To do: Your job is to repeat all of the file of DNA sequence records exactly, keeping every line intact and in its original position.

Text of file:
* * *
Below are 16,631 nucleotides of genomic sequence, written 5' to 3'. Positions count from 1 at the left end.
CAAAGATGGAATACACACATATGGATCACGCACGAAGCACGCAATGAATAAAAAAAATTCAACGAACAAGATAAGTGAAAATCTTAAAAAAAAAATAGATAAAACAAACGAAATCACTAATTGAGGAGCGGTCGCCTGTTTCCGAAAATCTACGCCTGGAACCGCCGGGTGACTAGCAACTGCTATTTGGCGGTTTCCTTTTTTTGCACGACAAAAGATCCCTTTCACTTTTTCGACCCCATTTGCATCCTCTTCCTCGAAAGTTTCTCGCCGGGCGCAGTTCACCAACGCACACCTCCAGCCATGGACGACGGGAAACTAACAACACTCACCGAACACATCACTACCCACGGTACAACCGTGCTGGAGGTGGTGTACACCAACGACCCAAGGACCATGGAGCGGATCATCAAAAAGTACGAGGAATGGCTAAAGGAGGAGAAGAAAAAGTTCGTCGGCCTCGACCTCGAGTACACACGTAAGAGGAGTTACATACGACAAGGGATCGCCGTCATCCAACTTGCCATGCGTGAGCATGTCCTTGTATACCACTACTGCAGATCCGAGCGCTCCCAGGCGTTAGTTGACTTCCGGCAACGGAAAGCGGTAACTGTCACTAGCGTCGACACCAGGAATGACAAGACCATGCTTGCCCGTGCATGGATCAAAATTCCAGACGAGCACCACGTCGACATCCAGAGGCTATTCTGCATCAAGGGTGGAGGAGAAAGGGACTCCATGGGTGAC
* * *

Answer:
Below are 16,631 nucleotides of genomic sequence, written 5' to 3'. Positions count from 1 at the left end.
CAAAGATGGAATACACACATATGGATCACGCACGAAGCACGCAATGAATAAAAAAAATTCAACGAACAAGATAAGTGAAAATCTTAAAAAAAAAATAGATAAAACAAACGAAATCACTAATTGAGGAGCGGTCGCCTGTTTCCGAAAATCTACGCCTGGAACCGCCGGGTGACTAGCAACTGCTATTTGGCGGTTTCCTTTTTTTGCACGACAAAAGATCCCTTTCACTTTTTCGACCCCATTTGCATCCTCTTCCTCGAAAGTTTCTCGCCGGGCGCAGTTCACCAACGCACACCTCCAGCCATGGACGACGGGAAACTAACAACACTCACCGAACACATCACTACCCACGGTACAACCGTGCTGGAGGTGGTGTACACCAACGACCCAAGGACCATGGAGCGGATCATCAAAAAGTACGAGGAATGGCTAAAGGAGGAGAAGAAAAAGTTCGTCGGCCTCGACCTCGAGTACACACGTAAGAGGAGTTACATACGACAAGGGATCGCCGTCATCCAACTTGCCATGCGTGAGCATGTCCTTGTATACCACTACTGCAGATCCGAGCGCTCCCAGGCGTTAGTTGACTTCCGGCAACGGAAAGCGGTAACTGTCACTAGCGTCGACACCAGGAATGACAAGACCATGCTTGCCCGTGCATGGATCAAAATTCCAGACGAGCACCACGTCGACATCCAGAGGCTATTCTGCATCAAGGGTGGAGGAGAAAGGGACTCCATGGGTGAC